• A good topic that establishes the real concept of learning foreign languages and the basic challenges that students face in learning foreign languages.

  • 1-Utilizing language learning apps and online resources can give students additional practice and exposure to native speakers.
    2-Schools can encourage using foreign language outside the classroom through clubs, conversation groups, or cultural events.

  • In my personal opinion, learn a second language is essential to success in century 21th

  • I do believe that intrinsic motivation is a key factor when learning a new language. There has to be something that drives you to learn. We learn what we are interested in.

  • This article is brilliant. I have studied French, Italian, and German (and a smattering of other languages as well) because I wanted to learn to sing in those languages, and that has made a huge difference in my willingness to dive deeply into the structure and sounds of these languages.

  • I so want my students to examine their reasons for studying foreign languages. Their motivation will determine how successful they are in the classroom. their goals can be varied so I have to design lessons to to not only fulfill required teks but also to engage with their interests and goals as well.

    • I think that the problem is that our school district pushes or requires that 90% of our students graduate with college pre- requisites completed to ensure that our graduates can easily move into university. No one is stopping to ask the learner what he or she wants, thus creating the unmotivated or uninterested student.

  • The article is mostly a reflexion with reasons why teaching a second languaje in a classroom is not successful. It also gives seven points to consider for SLA teachers. I have been a Spanish teacher for about eight years, and, during that period, I have realized that what the students in my class enjoy most is to have activities that take them out of the classroom without having to leave it. For example: Let’s go to the restaurant, to the supermarket; let’s go on a trip using materials similar to those in real life.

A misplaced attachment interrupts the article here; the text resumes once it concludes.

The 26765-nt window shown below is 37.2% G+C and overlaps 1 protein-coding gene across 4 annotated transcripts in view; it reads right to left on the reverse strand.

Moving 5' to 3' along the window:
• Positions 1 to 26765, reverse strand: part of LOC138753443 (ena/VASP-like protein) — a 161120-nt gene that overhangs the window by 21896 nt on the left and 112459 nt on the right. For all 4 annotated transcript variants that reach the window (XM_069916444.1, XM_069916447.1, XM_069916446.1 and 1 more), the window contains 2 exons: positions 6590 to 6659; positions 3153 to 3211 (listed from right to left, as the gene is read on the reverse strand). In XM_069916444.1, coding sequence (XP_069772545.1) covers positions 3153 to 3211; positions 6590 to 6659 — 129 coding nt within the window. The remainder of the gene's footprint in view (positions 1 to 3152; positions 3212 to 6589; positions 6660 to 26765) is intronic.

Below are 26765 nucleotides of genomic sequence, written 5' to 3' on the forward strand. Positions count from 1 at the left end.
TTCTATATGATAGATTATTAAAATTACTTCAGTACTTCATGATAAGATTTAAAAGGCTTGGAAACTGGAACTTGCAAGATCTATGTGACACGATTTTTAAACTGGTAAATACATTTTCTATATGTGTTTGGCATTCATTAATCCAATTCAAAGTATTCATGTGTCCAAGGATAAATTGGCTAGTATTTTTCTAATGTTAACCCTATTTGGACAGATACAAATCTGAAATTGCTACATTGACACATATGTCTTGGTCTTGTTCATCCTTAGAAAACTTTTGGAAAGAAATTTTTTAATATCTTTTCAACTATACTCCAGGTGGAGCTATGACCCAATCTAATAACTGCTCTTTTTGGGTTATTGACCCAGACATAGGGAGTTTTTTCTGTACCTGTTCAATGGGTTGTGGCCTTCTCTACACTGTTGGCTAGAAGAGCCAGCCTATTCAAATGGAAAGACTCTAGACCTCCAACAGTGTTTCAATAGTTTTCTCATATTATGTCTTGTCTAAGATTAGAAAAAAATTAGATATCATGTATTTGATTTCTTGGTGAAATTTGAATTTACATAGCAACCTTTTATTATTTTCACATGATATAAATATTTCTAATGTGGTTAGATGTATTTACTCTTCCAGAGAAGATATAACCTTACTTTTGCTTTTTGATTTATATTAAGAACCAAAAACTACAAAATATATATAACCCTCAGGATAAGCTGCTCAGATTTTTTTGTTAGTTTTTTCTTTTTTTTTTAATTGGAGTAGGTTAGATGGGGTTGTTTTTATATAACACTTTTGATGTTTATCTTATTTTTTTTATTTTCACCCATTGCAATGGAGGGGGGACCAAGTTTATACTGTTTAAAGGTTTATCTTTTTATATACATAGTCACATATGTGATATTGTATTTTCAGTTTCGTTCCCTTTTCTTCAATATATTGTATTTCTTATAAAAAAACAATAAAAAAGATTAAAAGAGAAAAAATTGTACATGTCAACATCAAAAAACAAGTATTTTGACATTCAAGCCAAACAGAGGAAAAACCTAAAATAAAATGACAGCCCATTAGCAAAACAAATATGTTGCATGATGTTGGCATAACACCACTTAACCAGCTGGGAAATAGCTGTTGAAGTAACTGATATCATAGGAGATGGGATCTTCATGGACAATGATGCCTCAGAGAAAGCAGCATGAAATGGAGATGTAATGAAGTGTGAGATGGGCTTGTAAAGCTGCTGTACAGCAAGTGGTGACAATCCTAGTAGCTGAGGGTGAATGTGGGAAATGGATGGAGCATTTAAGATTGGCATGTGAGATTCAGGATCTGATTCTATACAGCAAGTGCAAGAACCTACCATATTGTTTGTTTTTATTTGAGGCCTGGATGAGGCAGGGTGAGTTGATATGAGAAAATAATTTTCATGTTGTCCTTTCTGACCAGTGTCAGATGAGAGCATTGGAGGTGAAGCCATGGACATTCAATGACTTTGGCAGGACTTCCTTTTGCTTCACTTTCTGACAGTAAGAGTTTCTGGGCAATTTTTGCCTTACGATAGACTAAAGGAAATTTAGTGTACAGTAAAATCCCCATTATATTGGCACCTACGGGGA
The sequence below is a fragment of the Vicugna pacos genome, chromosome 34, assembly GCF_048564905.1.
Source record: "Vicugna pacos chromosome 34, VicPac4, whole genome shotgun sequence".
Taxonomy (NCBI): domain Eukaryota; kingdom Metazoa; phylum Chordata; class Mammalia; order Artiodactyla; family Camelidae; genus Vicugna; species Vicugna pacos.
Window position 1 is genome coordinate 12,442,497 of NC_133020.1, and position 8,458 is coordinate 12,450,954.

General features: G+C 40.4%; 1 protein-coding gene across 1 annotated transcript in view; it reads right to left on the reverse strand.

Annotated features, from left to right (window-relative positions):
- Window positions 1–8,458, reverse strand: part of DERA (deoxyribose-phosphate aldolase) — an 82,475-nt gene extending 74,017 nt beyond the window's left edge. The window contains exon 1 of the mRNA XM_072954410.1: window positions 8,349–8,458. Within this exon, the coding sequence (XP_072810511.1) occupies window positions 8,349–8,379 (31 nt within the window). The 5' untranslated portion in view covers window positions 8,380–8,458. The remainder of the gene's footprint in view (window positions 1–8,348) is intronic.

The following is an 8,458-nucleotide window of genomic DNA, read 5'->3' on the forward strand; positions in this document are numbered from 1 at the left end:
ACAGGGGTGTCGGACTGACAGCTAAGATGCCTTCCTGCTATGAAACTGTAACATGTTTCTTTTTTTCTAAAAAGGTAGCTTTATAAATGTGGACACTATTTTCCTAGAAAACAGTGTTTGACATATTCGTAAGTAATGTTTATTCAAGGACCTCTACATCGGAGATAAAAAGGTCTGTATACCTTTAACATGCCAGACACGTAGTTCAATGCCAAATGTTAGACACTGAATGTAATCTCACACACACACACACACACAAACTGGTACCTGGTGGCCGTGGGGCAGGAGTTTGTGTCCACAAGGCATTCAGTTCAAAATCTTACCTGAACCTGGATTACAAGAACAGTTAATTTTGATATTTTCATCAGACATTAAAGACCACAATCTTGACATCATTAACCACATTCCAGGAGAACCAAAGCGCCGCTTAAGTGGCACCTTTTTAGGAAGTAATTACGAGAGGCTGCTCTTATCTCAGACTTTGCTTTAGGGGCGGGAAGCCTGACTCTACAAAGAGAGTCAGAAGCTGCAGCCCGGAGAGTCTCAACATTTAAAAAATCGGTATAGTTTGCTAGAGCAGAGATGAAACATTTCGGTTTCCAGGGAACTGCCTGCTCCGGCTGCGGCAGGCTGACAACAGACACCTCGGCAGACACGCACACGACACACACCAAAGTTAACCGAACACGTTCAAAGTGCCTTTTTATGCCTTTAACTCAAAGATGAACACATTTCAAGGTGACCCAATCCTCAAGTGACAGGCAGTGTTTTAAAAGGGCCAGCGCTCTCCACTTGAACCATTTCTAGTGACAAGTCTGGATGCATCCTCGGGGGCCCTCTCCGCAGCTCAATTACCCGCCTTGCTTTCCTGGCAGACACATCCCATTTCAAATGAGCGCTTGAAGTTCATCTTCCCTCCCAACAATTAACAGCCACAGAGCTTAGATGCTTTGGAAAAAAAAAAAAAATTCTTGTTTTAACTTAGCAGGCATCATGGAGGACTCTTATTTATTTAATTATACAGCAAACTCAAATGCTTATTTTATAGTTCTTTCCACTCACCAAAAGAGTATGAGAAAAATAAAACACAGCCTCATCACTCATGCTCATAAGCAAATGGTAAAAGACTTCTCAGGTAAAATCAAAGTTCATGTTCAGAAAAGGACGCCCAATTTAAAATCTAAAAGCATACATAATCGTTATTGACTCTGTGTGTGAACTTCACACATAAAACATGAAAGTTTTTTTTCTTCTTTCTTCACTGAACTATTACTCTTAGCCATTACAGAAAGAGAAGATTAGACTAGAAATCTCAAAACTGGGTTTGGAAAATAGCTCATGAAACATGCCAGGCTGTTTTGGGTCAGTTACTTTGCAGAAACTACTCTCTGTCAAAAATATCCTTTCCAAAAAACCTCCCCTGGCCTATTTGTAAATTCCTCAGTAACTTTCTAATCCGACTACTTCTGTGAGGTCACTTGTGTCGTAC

Students do not like texbooks for learning a second language. Those materials turn them into passive students. They are forced to memorize and not deviate from the traditional teaching pattern. They fall asleep when the teacher dominates the class. The students ask to be both, the director and the protagonists who impose the laws and choose the topics.
    Another situation I have encountered as a teacher is that students do not understand why they are forced to take a second languaje. Normally they answer to themselves: It is a waste of time; they live in a country where English is spoken; the others are the ones who need to learn English since it is the most important languaje on the planet. Teachers have to be ready for that kind of thought or reaction. We must keep in mind that this generation is different; they are rebelious.

    I can mention three characteristics of proactive students:
    1. Good attitude and interest in learning
    2. Classes that motivate and challenge them
    3. They want to use the language on a daily basis
    4. They ask for interaction inside and outside the classroom

    I want my students to appreciate the materials I prepare and bring for them everyday.
    I want them to be ready to participate and interact
    I want them to accept the challenges of learning
    I want them to respect the abilities of other students
    The most important thing is I want them to have fun, and enjoy the class.
    I want what they learned to last forever

    • I agree. Having an open mind or positive outlook on learning, learning in a positive environment and daily use of the language in class as well as as outside definitely helps with language acquisition. In fact all these components contribute to creating a life long learner.

  • The motivation for the student to learn highly impacts their performance in language acquisition. If a student is truly interested, they will learn by any means necessary and even make it apart of their lives.

    • I agree. The setting in which the student is learning, back ground knowledge and their motivation definitely impacts the learning outcomes.